What is book value? Are companies trading at P/BV < 1 value plays?

From time to time, I would be invited by Nextinsight, financial website http://www.nextinsight.net/index.php/story-archive-mainmenu-60/903-2010-/3253-just-ask- to answer queries from their readers. Here is the latest answer by me to a reader asking about Book Value plays.
Q1. What is book value?
Book value (“BV”) has a couple of definitions. From an investment and “layman” perspective, it refers to the balance left for the investors when a business is liquidated and the debts are paid. In order to calculate book value, one would use assets – liabilities on the balance sheet.
Generally, are companies trading at P/BV < 1 value plays?
For companies which are trading below book value (i.e. P/BV < 1), this technically means that the investors will get more than their investments back, assuming that the assets can be sold at the price reflected on the balance sheet. However, P/BV is less meaningful in manufacturing companies whose assets mainly constitute expensive equipment which are likely to depreciate rapidly. Furthermore, if these companies have equipment which are very specific to a niche in an industry, it may be difficult to find buyers unless they ascribe a large discount to the equipment. Thus, the P/BV for such companies may be overstated.
Conversely, for companies which have assets (such as land, natural resources eg. oil reserves) that are likely to appreciate over time, the P/BV for such companies may actually be understated. Such companies may present true value plays for investors.
Also, it is noteworthy that some of the company’s most valuable assets such as the company’s trademark / brand name, patents and copyrights etc that are developed internally in the company and company’s extensive distribution network have no book value. Therefore, focusing only on book value may preclude certain attractive investment opportunities.
Q2. What are some stocks that are trading way below their book value. Are they justified?
One company, Fuxing China came to my mind immediately. Based on 9MFY10 results, its book value per share is approximately SGD24.7 cts (after taking into account the potential conversion of 34.5m conversion notes into shares and the conservative SGD/RMB exchange rate of around 5.20). Thus, at 3 Dec closing price of $0.160, Fuxing is trading at 0.65x P/BV.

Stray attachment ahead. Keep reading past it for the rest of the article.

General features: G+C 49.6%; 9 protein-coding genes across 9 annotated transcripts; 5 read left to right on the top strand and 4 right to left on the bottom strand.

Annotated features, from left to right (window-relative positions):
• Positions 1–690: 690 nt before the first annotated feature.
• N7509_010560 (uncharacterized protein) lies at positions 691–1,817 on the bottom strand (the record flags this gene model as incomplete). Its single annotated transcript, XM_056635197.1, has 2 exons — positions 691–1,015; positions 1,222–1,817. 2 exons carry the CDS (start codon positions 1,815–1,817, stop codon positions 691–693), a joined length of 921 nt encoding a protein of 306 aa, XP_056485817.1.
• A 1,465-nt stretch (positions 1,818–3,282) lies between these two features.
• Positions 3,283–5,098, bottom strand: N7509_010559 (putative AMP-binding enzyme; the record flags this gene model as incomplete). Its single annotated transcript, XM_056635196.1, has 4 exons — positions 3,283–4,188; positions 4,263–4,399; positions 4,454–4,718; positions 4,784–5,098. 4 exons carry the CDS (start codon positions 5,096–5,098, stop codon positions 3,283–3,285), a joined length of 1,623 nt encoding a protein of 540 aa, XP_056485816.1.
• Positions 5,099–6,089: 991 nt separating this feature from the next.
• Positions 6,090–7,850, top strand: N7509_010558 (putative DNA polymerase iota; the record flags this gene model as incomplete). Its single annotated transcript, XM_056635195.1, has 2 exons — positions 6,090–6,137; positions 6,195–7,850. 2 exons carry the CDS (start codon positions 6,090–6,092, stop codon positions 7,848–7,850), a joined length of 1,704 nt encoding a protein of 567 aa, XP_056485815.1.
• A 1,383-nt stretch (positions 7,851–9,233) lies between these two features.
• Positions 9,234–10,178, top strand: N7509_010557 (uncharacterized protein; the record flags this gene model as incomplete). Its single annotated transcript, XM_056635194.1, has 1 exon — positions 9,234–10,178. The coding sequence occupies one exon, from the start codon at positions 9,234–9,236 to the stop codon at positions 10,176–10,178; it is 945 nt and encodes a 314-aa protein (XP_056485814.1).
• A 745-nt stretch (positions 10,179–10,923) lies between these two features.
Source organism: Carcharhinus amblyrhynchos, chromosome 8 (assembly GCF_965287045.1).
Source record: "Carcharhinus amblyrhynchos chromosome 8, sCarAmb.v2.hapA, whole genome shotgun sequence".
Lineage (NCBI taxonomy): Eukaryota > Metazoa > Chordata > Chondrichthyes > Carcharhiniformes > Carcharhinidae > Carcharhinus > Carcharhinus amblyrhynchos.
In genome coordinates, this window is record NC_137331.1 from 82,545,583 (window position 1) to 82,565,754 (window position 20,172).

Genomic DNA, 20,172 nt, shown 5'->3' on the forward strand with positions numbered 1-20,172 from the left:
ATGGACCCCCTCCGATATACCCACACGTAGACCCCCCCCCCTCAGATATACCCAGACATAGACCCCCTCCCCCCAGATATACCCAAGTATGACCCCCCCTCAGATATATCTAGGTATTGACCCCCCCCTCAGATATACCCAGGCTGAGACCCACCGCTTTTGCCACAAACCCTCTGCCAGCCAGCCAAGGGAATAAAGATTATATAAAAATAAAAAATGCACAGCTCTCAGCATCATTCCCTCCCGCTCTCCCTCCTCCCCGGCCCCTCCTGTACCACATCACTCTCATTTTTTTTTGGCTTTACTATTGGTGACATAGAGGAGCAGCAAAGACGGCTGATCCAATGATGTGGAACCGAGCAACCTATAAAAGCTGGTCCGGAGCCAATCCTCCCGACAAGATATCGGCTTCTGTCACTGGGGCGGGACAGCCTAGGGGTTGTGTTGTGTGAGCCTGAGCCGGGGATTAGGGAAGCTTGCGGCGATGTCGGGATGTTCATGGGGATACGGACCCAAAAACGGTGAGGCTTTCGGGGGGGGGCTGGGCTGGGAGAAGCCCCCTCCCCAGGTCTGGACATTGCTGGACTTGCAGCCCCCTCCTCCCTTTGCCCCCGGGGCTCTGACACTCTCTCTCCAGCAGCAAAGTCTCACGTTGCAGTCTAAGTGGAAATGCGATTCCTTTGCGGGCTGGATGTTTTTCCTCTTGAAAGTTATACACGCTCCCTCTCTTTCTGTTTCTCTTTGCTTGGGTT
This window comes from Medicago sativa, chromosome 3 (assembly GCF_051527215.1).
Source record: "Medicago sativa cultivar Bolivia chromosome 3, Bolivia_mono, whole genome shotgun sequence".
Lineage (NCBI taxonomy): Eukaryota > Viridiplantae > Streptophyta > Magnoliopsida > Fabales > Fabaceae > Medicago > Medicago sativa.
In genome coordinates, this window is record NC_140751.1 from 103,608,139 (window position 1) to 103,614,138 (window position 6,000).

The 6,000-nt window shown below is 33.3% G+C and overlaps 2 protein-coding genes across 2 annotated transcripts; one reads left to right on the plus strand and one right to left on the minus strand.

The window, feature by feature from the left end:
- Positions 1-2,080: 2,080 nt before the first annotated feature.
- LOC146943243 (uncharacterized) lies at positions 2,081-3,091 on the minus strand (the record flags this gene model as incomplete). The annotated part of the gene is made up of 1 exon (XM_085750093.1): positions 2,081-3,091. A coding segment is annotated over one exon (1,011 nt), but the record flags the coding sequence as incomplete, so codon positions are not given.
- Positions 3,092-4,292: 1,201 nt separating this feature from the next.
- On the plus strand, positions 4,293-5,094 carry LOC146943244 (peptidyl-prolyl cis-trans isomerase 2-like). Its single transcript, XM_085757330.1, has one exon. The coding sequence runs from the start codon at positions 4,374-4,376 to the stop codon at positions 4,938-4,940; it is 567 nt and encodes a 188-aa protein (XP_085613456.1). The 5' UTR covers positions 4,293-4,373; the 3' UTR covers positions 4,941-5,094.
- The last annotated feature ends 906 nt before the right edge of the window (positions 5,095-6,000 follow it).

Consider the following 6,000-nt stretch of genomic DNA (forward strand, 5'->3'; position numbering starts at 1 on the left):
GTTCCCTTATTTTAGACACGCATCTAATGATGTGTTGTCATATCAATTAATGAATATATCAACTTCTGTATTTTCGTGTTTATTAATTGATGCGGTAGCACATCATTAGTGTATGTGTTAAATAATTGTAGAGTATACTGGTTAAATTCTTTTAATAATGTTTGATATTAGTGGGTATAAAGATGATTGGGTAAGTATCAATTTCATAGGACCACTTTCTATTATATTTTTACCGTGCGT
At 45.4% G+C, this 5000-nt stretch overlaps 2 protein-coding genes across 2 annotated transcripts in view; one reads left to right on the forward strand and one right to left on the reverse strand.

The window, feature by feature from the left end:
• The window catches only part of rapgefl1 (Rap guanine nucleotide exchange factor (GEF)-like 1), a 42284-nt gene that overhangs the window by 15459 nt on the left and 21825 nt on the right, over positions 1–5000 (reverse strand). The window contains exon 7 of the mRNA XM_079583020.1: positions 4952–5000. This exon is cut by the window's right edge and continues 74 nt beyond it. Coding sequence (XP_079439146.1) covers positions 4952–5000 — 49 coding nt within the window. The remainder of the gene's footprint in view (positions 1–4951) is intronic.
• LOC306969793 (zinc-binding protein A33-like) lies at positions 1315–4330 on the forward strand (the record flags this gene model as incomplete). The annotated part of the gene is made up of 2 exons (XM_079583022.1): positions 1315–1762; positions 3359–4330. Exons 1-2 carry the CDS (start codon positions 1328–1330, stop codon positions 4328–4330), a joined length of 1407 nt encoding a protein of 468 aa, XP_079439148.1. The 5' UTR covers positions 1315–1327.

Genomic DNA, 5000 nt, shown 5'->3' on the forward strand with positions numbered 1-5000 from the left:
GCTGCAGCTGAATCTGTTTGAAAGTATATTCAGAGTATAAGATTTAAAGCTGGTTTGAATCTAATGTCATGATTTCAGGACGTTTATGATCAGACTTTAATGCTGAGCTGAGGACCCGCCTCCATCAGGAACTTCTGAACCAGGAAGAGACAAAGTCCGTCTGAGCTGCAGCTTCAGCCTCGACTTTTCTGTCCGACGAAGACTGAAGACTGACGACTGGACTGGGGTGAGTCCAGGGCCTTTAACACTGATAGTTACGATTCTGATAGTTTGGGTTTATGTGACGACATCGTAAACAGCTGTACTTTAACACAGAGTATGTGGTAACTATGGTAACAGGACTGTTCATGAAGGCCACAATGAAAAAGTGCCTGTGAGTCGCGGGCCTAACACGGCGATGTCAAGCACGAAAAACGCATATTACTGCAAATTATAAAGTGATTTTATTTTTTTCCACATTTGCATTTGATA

Is this justified? Personally, I think investors may have ascribed a low valuation to Fuxing as firstly, it is a Chinese company which holds a lot of cash on its balance sheet. Its net cash per share amounts to around S$0.14 which constitutes a hefty 86% to the 3 Dec closing price of $0.16. As with any Chinese company, investors are wary of companies with such large cash hoard as they are uncertain whether this large amount of cash really exists.
Secondly, as a consequence of such large cash holdings, it has a significant drag on Fuxing’s return on equity. Based on the 9MFY10 results, Fuxing’s ROE is 4.4% which is very low.
Nevertheless, management has detailed concise plans on how to utilize its cash to generate higher returns for shareholders viz. i) Capital expenditure – to increase production capacity in view of potentially higher orders; ii) Acquisition – in talks with three companies providing electroplating services, colour dying services and dyed yarn supplying business so as to be a fully integrated zipper manufacturer; iii) Share buybacks and dividend distribution of not less than 40% of its net profit.
If management really can fulfill the aforementioned plans on the cash utilization to generate higher returns for shareholders, then the low P/BV may not be justified.
For readers who would want to know more about Fuxing China, they can refer to http://ernest15percent.com/index.php/2010/11/08/fuxing-backed-by-014-of-net-cas/

Disclaimer
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